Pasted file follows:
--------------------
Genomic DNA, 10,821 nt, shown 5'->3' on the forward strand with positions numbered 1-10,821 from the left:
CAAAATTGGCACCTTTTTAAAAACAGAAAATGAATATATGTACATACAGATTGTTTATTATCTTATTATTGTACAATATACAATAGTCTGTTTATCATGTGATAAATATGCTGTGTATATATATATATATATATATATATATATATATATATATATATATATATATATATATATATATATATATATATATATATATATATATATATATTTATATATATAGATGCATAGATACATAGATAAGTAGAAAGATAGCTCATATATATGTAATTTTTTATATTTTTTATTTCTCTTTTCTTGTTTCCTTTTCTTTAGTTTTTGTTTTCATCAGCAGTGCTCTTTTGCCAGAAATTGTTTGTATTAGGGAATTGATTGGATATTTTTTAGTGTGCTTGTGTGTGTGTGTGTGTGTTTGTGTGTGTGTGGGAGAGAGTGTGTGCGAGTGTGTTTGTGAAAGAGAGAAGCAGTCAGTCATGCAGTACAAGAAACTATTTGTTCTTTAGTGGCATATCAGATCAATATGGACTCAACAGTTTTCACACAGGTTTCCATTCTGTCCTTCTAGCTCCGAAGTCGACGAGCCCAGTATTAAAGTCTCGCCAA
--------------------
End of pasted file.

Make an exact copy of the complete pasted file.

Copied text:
Genomic DNA, 10,821 nt, shown 5'->3' on the forward strand with positions numbered 1-10,821 from the left:
CAAAATTGGCACCTTTTTAAAAACAGAAAATGAATATATGTACATACAGATTGTTTATTATCTTATTATTGTACAATATACAATAGTCTGTTTATCATGTGATAAATATGCTGTGTATATATATATATATATATATATATATATATATATATATATATATATATATATATATATATATATATATATATATATATATATATATATATATTTATATATATAGATGCATAGATACATAGATAAGTAGAAAGATAGCTCATATATATGTAATTTTTTATATTTTTTATTTCTCTTTTCTTGTTTCCTTTTCTTTAGTTTTTGTTTTCATCAGCAGTGCTCTTTTGCCAGAAATTGTTTGTATTAGGGAATTGATTGGATATTTTTTAGTGTGCTTGTGTGTGTGTGTGTGTGTTTGTGTGTGTGTGGGAGAGAGTGTGTGCGAGTGTGTTTGTGAAAGAGAGAAGCAGTCAGTCATGCAGTACAAGAAACTATTTGTTCTTTAGTGGCATATCAGATCAATATGGACTCAACAGTTTTCACACAGGTTTCCATTCTGTCCTTCTAGCTCCGAAGTCGACGAGCCCAGTATTAAAGTCTCGCCAA